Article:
Saturday, December 31, 2005

But You Can't Fool Everyone All Of The Time

In the middle 1800s, the great showman P.T. Barnum once said, "There's a sucker born every minute." But a much greater man understood the phenomenon better. Abraham Lincoln said, "You can fool all of the people some of the time, and some of the people all of the time, but you can't fool all of the people all of the time."

The marker is being pulled in on psychiatry. The jig is up. Despite their remarkably long stint as an Emperor With No Clothes, the truth is starting to show up -- in print, in the courts, in the legislatures, and in the views of the people.

Take for instance the sharp reduction in the use of psychiatric drugs for children. Only a few years ago the growth in the use of Ritalin and other heavy mind-altering drugs for children was growing so fast it was becoming a way of life. Simultaneously, school test scores were plummeting, juvenile crime was burgeoning, and most chilling of all, teen suicide and homicide was going through the roof.

In an article in USA Today, Marilyn Elias reports the phenomenon. This change follows the turnaround in the FDA's attitude regarding psychiatric drugs. After years of kowtowing to the psychiatric drug industry, the FDA came under sharp criticism when the make-up of the approval board was shown to be made up mainly of psychiatrists and people who were on the payroll of major drug companies. The cleanup resulted in a black box warning on antidepressants, their most severe safety warning short of removing the drug from the market, in late 2004. The result of this and other widespread publication of poor test results on these drugs, has resulted in a 25% drop in their use.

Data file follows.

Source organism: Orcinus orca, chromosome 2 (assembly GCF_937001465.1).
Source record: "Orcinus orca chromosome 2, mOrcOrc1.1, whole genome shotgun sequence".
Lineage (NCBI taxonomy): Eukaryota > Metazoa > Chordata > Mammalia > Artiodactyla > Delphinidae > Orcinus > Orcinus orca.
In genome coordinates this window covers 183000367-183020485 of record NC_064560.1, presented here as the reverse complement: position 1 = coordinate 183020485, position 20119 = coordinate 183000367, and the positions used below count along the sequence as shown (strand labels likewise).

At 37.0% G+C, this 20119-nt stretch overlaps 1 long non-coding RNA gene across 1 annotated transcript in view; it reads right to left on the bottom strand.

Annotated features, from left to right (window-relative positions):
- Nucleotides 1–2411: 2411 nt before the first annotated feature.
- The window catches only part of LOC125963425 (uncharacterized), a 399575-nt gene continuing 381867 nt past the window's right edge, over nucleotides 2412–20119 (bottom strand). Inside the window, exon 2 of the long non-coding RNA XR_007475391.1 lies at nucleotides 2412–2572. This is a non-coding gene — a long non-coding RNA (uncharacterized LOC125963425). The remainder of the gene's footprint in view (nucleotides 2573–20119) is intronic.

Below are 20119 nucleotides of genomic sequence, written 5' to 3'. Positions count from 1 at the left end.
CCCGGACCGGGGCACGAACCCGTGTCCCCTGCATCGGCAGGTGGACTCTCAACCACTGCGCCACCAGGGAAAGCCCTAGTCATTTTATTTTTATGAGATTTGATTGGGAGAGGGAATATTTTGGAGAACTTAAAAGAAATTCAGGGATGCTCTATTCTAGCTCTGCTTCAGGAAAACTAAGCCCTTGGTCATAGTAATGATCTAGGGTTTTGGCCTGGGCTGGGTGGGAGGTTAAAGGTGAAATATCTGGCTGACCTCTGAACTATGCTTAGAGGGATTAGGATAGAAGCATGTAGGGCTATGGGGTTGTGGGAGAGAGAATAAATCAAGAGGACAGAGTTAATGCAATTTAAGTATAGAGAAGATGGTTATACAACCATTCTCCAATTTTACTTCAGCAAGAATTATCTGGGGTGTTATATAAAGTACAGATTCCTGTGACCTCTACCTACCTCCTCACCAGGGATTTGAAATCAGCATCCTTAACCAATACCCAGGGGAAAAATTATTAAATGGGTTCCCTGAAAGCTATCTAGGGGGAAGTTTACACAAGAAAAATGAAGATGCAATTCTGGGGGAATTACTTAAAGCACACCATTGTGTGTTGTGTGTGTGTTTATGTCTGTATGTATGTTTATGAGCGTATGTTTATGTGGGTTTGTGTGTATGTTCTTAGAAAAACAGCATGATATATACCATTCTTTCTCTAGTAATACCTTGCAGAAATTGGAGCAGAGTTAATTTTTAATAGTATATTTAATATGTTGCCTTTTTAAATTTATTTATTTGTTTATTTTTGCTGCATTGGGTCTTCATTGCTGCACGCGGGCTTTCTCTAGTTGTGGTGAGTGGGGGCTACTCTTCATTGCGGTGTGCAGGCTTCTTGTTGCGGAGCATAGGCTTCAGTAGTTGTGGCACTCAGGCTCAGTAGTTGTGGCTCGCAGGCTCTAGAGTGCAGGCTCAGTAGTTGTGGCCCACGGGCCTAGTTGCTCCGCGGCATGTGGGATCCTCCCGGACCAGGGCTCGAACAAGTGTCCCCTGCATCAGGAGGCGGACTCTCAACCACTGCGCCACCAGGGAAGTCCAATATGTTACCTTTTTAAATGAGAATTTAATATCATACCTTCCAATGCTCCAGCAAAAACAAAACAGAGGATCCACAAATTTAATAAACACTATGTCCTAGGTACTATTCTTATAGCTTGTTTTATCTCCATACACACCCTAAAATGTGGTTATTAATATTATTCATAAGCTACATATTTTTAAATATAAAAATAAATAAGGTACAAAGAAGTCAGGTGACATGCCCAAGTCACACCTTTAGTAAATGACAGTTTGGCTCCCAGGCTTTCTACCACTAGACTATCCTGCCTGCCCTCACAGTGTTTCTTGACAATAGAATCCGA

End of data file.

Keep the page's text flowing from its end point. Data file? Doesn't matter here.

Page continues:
The warning is based on suicidal reactions of some users of the drugs. It should now be expanded to specify the homicidal tendencies that are also created. Or better yet, they should be taken off the market altogether.

Tuesday, December 27, 2005

How To Degrade and Destroy A Successful Man

Jeff Reardon is one of the top relief pitchers in baseball history. He ranks sixth all-time in "saves" -- the most important statistic for relief pitchers. He played in Boston, Montreal, and Minnesota. Today he's 50 years old. And he's in jail for armed robbery.

Reardon had a 20-year-old son who died of a drug overdose in February 2004, which has been "very difficult for him and his family," according to the news, and he has been on medication for depression.

And so what should be a shocking "man bites dog" story degrades into another run-of-the-mill account of yet another person, once able and valuable, turned into a threat to society by psychiatric drugs. So what's new?